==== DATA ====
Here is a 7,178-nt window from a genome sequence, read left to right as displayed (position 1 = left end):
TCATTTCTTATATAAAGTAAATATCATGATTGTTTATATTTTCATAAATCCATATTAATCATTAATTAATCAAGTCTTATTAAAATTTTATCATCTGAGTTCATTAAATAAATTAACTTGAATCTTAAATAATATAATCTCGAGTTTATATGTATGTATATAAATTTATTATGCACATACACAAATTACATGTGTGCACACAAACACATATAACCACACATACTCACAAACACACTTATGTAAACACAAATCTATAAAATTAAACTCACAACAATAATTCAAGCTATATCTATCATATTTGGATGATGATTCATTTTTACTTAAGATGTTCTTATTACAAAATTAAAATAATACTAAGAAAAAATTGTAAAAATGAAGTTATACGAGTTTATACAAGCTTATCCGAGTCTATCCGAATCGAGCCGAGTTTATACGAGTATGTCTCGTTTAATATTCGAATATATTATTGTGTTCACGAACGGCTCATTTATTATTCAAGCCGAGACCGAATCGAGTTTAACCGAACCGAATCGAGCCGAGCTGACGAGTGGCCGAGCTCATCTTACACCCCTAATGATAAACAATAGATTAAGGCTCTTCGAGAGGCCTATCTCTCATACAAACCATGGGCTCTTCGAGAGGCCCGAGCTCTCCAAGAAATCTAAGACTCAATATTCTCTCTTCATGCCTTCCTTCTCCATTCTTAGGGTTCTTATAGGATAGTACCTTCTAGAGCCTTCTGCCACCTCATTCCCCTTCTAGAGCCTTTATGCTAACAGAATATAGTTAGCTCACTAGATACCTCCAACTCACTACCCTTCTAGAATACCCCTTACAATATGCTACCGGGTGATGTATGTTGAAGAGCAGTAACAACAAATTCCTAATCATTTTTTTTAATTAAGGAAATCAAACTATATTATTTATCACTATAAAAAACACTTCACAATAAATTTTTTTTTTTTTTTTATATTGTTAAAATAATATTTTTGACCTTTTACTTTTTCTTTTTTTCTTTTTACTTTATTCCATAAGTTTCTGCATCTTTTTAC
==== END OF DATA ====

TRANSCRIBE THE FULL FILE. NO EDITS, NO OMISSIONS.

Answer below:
Here is a 7,178-nt window from a genome sequence, read left to right as displayed (position 1 = left end):
TCATTTCTTATATAAAGTAAATATCATGATTGTTTATATTTTCATAAATCCATATTAATCATTAATTAATCAAGTCTTATTAAAATTTTATCATCTGAGTTCATTAAATAAATTAACTTGAATCTTAAATAATATAATCTCGAGTTTATATGTATGTATATAAATTTATTATGCACATACACAAATTACATGTGTGCACACAAACACATATAACCACACATACTCACAAACACACTTATGTAAACACAAATCTATAAAATTAAACTCACAACAATAATTCAAGCTATATCTATCATATTTGGATGATGATTCATTTTTACTTAAGATGTTCTTATTACAAAATTAAAATAATACTAAGAAAAAATTGTAAAAATGAAGTTATACGAGTTTATACAAGCTTATCCGAGTCTATCCGAATCGAGCCGAGTTTATACGAGTATGTCTCGTTTAATATTCGAATATATTATTGTGTTCACGAACGGCTCATTTATTATTCAAGCCGAGACCGAATCGAGTTTAACCGAACCGAATCGAGCCGAGCTGACGAGTGGCCGAGCTCATCTTACACCCCTAATGATAAACAATAGATTAAGGCTCTTCGAGAGGCCTATCTCTCATACAAACCATGGGCTCTTCGAGAGGCCCGAGCTCTCCAAGAAATCTAAGACTCAATATTCTCTCTTCATGCCTTCCTTCTCCATTCTTAGGGTTCTTATAGGATAGTACCTTCTAGAGCCTTCTGCCACCTCATTCCCCTTCTAGAGCCTTTATGCTAACAGAATATAGTTAGCTCACTAGATACCTCCAACTCACTACCCTTCTAGAATACCCCTTACAATATGCTACCGGGTGATGTATGTTGAAGAGCAGTAACAACAAATTCCTAATCATTTTTTTTAATTAAGGAAATCAAACTATATTATTTATCACTATAAAAAACACTTCACAATAAATTTTTTTTTTTTTTTTATATTGTTAAAATAATATTTTTGACCTTTTACTTTTTCTTTTTTTCTTTTTACTTTATTCCATAAGTTTCTGCATCTTTTTAC